Last week we went to the zoo, we’ve been before but always with Mr Firstooth and a day out usually goes horribly wrong at some point. Not that the days out were terrible, but were usually cut short by a hysterical or frustrated toddler terror.
I don’t know what came over me to want to take them there by myself, with all those hills. I told you about those hills before. But I thought ah, what’s the worse that could happen? We’ll just leave if we need to, whatever. So I packed juices, milks, nappies, wipes, lunch, bribes, the potty and wondered why the bag zip wouldn’t shut. We need a new bag. We need a bloody suitcase. Then I just wanted to check with my outspoken toddler if he definitely wanted to go to the zoo. We don’t need another ‘we’re in Sainsburys but he wanted to be in Tesco’ episodes. (How can he tell the difference? Is he gifted? I’m sure he’s gifted. Because if he’s not gifted that means he just likes picking holes. Nobody likes a hole-picker. Or a bum-picker, he does that too.)
“Where do you want to go today”
Of course you do.
“So you want to go see the sheep and piggies?”
“So what animals do you want to see today”
“The Tigers are at the zoo, do you want to go to the zoo?”
Right ok, get in the car.
We arrived at the zoo just as the doors were opening. That’s right. If there was a book of parenting achievements I’d jot this one down. ‘Out of the house by 9am’. Then it just takes another 20 minutes to actually vacate the car with the stroller, bag and kids-who-need-a-wee-three-times-first combo.
We didn’t really need the stroller, I mostly just used it to wheel our crap around.
My big toddler held my littlest toddlers’ reigns and walked ahead. While I pushed the stroller holding potty and everything-but-the-kitchen-sink, shouting “slow down, wait, HOLD ON”. They like to flirt with danger and make my heart leap out of my chest with each unnecessary sprint.
We saw all the usual zoo animals and I really embraced how lovely our outing was. I was Fun Mum for the day. We’d stop at each animal and stare for ages. I think all mums of toddlers have to make the most of how easy it is to please them. I mean, they could literally stare at a tiger for ten minutes without getting bored. That’s even a stretch for me, but as long as the babes are entertained that’s all we could ask for.
We wandered down towards the mansion house, a house I used to love seeing when I was younger. But it was now closed to the public. We stared in through the glass doors, while members of staff stared back at us. Awkward.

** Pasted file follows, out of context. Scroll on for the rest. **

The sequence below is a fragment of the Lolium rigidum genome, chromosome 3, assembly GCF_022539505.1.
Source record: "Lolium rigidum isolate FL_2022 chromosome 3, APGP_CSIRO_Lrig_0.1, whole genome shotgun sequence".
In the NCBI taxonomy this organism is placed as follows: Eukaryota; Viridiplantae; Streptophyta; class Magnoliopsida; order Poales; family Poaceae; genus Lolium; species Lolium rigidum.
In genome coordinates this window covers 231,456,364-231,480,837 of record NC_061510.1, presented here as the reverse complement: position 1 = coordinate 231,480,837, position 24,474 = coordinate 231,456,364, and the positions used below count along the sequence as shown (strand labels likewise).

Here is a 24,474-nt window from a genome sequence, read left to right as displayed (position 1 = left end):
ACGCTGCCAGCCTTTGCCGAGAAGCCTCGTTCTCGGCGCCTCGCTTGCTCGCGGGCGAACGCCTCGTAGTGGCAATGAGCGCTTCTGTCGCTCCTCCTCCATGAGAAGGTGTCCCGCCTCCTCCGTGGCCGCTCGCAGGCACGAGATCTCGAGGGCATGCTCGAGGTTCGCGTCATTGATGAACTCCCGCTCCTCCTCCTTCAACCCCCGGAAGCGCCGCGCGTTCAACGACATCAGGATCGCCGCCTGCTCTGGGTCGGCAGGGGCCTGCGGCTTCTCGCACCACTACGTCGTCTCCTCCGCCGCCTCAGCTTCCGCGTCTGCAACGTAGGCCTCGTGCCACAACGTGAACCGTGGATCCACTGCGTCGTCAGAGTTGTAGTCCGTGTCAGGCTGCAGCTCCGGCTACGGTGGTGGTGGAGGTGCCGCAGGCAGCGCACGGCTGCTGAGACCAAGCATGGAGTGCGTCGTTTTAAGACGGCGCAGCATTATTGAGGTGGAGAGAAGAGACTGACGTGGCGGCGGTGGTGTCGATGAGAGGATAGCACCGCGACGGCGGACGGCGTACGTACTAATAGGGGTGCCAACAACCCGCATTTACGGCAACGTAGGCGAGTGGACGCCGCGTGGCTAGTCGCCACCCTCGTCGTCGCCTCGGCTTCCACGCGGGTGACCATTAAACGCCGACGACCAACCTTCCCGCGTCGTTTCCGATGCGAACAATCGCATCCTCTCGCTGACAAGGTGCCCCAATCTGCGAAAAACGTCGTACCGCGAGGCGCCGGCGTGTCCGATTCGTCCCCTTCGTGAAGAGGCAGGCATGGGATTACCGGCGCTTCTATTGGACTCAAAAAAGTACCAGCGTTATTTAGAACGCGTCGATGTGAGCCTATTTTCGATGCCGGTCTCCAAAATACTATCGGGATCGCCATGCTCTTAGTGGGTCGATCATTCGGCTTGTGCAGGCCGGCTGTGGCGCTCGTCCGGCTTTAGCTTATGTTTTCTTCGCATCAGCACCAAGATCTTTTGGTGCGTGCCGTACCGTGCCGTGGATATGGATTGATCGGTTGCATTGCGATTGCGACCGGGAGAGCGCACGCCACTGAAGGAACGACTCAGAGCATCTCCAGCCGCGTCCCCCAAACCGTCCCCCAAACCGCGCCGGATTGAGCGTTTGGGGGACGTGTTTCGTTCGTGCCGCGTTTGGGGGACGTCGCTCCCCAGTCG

Instead of doing the mansion tour like I’d hoped, we watched and played around the fountain.
I would have taken pictures of them running around the fountain. But there was a wedding going on and I’m pretty sure we weren’t meant to be there. Although the staff were all cooing over my funny pair, I think they’d draw the line at pictures.
We made it around the zoo and back to the car with no tantrums or accidents. All by myself. I now have bragging rights for the rest of the day.
There’s always a but. Once we arrived home neither child would nap. What do you do in the two hours they usually sleep? That’s an extra two hours I have to find entertainment for. That’s hard. There’s only so many times we can play star-wars-pirates (genuine game my toddler invented) before I want the pirate ship to sail me away. So I thought a trip to the shops would whittle away some time. Maybe they’d sleep in the car. Maybe I could play on my phone while they slept in the car. Maybe I could get a McDonalds Drive-thru hot chocolate with my freebie card.
Only Mr M, my big boy toddler was tired from his morning at the zoo. But was certain he didn’t need a nap. He didn’t want to leave the house, tiredness makes for a difficult toddler, so I called his bluff. Calling his bluff is a parenting trick I always pull out of the bag.
“That’s fine you can stay home”
“No, my come”
“Ok, come on then”
“NO MY STAY HERE”
And so this continues until eventually I get him near the car door and quickly throw him in his car seat. He wasn’t happy about this. He turned into a floorboard. You’d think I was trying to kidnap him. I was biting my lip trying to get the sodding straps clipped together over my planking child. All while he was screaming tongues in my ear.
Then he slept in the car.
If you’ve read my posts before you’ll know it’s never that easy. He screamed the entire journey, while his sister stared at him as if she was thinking “what’s his deal”. I pulled up in our nearby retail park and tried tempting him out of the car with the promise of a toy, chocolate, anything he wanted just please stop screaming.
Then I messaged Mr Firstooth to let him know his son was being a nightmare and if he hadn’t of left the toilet seat up this morning none of this would be happening. Two things happen when our children have a meltdown, they become his children, and it’s always his fault.
I won’t go on about how I hated life while being held hostage in our car by an overwhelmingly tired baby beast. So I just left the car, got the non-screaming toddler out of the car and then negotiated with the toddler terrorist, who was gradually calming down. He was now desperate to come with us, I felt terrible for shouting at him during his tantrum. I hugged him so tightly and promised him a chocolate bar from Boots. Any chocolate bar he wanted.
“But not that one”
“No, not that one”
“How about this one?”
Some had nuts in, he was just happy to be smothering his face in chocolate.
Even though we bumped heads in the afternoon, I’d still consider the entire day out a win. An entire day out of the house, and I’m still going to boast about our successful zoo visit, when nobody cried, everyone was happy.
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day out day out day out